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Aug
30
comment Isaiah 3:12: ‘…women rule over them.'
@BlessedGeek FWIW, I didn't intend anything theologically significant by my use of "tribe" over "people". I think "people" captures the semantics better, while "tribe" captures the grammar better. As I meant to highlight a grammatical point here, I chose "tribe". (If I had been intent on highlighting a semantic point, I agree that [collective] "people" would have been more appropriate.) So, no disagreement here. Hope that helps.
Aug
25
comment Isaiah 3:12: ‘…women rule over them.'
@BlessedGeek The trouble with using "my people" is that in English (particularly in America) it sounds plural. "My tribe" sounds singular, as it is in the Hebrew, which is what I was trying to highlight. (It would sound weird to say "His people is like a child.")
Aug
21
comment Job1:6: Who are the “sons of God”?
I'm surprised this hasn't been asked yet. Great question.
Aug
21
comment Isaiah 3:12: ‘…women rule over them.'
@Susan Isn't the "only" in that BDB entry indicating the verb is "only found in the Poel", and not "only found in Isaiah 3:12"? I don't have BDB open in front of me atm, but that's my assumption from the screenshot.
Aug
21
comment Isaiah 3:12: ‘…women rule over them.'
@Susan I wonder though... if perhaps the more standard uses of מעוֹלל didn't arise from the basic concept of "acting like a child". It is conspicuous... what do "vexing", "taking" and "poking" have in common? They are the stereotypical behaviors of children! :-) Of curiosity, does BDB give you extra-biblical data? (I'm wondering if it truly is "nowhere else attested", or if BDB is just being selective for the sake of relative brevity.)
Aug
20
comment Exoneration of future sins
@ThaddeusB I guess I'm missing the alternative. What else could he be asking?
Aug
20
comment Exoneration of future sins
@ThaddeusB FWIW, I understood the question.
Aug
20
comment Exegesis of Matthew 13
@ThaddeusB I took the question to mean "can someone please apply B. W.'s method to this passage so I can see how it works". If I'm understanding the question, it isn't seeking subjective perspectives at all.
Aug
13
comment Should Bible texts that are less clear be explained by texts that are more clear?
What would you accept as "biblical evidence"? (E.g. would illustrations work, or are you looking for explicit statements?)
Aug
12
comment Does God care for oxen?
@WoundedEgo Again, it is the ox that is laboring, and by implication, its owner. The question is not whether this concept makes sense to you; the question is how the passages would have been understood by the ancients. As Dr. Verbruggen has shown, there is ample evidence that the ancients routinely understood this to be referring to rented oxen. If you want to discuss further set up a chat room, but it sounds to me like you're on a mission to scoff at Paul's exegesis and I'm growing weary of this.
Aug
12
comment Does God care for oxen?
@SharenEayrs Read on... he clearly says in the verses that follow that he does not want their money. In context, he is simply trying to provide them an example of what it looks like to lay aside your rights in order to keep your brother from stumbling.
Aug
12
comment Does God care for oxen?
@WoundedEgo It sounds like you already had your mind made up before asking the question. Shame...
Aug
12
comment Happy or blessed in the Psalms?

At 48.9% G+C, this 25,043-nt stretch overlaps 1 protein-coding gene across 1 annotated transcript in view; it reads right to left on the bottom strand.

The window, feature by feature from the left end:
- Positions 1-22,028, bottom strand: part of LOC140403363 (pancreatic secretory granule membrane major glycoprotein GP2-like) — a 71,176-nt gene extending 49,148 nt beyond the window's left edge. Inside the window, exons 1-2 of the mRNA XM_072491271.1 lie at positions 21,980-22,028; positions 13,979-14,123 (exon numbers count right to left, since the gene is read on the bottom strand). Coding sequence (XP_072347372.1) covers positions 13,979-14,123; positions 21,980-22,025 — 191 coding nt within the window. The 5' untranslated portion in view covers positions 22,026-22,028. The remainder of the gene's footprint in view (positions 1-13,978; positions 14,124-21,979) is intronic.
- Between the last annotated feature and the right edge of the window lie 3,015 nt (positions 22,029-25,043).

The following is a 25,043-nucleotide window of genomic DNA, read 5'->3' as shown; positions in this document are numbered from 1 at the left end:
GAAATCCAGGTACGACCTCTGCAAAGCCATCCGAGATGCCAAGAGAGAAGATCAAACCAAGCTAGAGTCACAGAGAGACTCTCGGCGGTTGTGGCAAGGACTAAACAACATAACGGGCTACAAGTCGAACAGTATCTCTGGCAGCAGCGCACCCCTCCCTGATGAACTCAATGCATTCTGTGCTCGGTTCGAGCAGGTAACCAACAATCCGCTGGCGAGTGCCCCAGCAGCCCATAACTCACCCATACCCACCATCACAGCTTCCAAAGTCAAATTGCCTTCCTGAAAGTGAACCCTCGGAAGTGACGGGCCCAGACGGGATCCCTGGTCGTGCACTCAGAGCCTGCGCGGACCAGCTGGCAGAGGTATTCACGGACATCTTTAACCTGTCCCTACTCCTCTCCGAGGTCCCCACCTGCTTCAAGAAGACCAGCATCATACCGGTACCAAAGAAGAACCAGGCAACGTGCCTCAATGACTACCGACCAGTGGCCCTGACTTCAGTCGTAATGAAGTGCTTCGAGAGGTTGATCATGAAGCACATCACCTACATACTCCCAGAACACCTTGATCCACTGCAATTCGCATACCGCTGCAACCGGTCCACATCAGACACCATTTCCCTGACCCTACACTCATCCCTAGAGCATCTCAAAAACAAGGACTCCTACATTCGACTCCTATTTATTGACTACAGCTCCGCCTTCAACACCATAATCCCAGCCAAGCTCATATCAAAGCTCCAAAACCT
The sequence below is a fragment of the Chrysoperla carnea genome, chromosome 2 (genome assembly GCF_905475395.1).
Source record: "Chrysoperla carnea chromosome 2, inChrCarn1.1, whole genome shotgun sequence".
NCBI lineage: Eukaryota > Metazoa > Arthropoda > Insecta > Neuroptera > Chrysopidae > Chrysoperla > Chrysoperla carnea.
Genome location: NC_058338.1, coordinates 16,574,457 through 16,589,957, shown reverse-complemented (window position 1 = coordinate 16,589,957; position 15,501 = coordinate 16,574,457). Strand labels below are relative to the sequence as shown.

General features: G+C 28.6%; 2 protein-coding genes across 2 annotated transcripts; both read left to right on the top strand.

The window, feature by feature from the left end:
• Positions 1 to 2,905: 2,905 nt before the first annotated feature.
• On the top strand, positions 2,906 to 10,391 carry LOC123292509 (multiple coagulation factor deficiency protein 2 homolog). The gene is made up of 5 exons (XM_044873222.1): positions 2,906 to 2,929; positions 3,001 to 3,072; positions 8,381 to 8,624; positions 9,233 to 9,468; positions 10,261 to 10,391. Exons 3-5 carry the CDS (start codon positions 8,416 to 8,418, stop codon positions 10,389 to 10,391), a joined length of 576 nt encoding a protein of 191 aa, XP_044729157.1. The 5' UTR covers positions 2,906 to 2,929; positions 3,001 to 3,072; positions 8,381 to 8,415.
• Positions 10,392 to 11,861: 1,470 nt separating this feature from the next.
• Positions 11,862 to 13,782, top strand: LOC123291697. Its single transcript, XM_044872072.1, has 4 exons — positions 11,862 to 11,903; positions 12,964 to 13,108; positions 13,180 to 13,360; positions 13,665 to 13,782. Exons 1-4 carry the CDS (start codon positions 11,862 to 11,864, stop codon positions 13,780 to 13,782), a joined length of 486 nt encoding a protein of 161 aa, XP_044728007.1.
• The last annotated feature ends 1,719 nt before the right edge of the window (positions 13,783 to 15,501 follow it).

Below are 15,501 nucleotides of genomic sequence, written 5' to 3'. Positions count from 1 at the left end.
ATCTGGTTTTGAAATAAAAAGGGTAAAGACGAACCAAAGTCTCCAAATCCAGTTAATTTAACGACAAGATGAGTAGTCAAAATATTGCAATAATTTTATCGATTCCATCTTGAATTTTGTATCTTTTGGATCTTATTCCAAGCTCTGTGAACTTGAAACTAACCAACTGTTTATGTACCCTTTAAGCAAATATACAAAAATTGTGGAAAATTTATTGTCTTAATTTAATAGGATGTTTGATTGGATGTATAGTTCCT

The question was about Ashrey, not Asher. Similar consonants does not make them identical words! Also, masculine plural construct =/= participle!
Aug
11
comment Does God care for oxen?
@WoundedEgo Except that Paul says in 1 Cor. that it wasn't originally about being nice to oxen, so you'd have to either say Paul wasn't very experienced at exegesis (and good luck supporting that) or you'd have to explain Paul's exegesis, and respond adequately to Jan's top-notch research.
Aug
11
comment Does God care for oxen?
@SharenEayrs It's a more polite way of saying "swindle", " use", and clearer phrases I probably shouldn't repeat on this site. To state it positively, "compensate people for the services they render you." Paul was working for them, serving them in ministry, and yet they provided him no compensation. They were like a man who rents his neighbor's ox and then deprives it of food as it labors, and then returns it weak and hungry.
Aug
11
comment What does “image” in Genesis 1:26-27 mean?
Is the Greek word used in Mark 12 the same Greek word used to translate Gen. 1:26 in the LXX and NT references?
Aug
11
comment Does God care for oxen?
@WoundedEgo It is not the renter "plowing" but the ox, and by implication, its owner. I'm not sure what you meant by "the ox expects compensation". You think Paul's trying to say that an ox is consciously working because he expects to receive fair payment for his labor? This seems to me to miss the point of both passages completely.
Aug
10
comment What is the meaning of “husband of one wife” in 1 Timothy 3:2?
There is another prominent interpretation: that the elder must be "a one-woman man", meaning faithful to his wife in character and deed. Iirc, this comes from a parallel statement that only widows who were " a one-man woman" should be supported by the church.
Aug
10
comment In the gospels, why does Jesus sometimes tell the people not to tell anyone after he has performed a miracle?
This answer adds a bit more backing to Mike's comment: (Click here)
Jul
11
comment Is 'all-things' literally including any conceivable thing in Rom 8:28?
"When you dive into the context of the passage, you see why Paul writes what he writes" ...please show us what you mean. On this site we're looking for more than unsupported assertions; we want you to show us your work and help us follow your train of thought to your conclusion.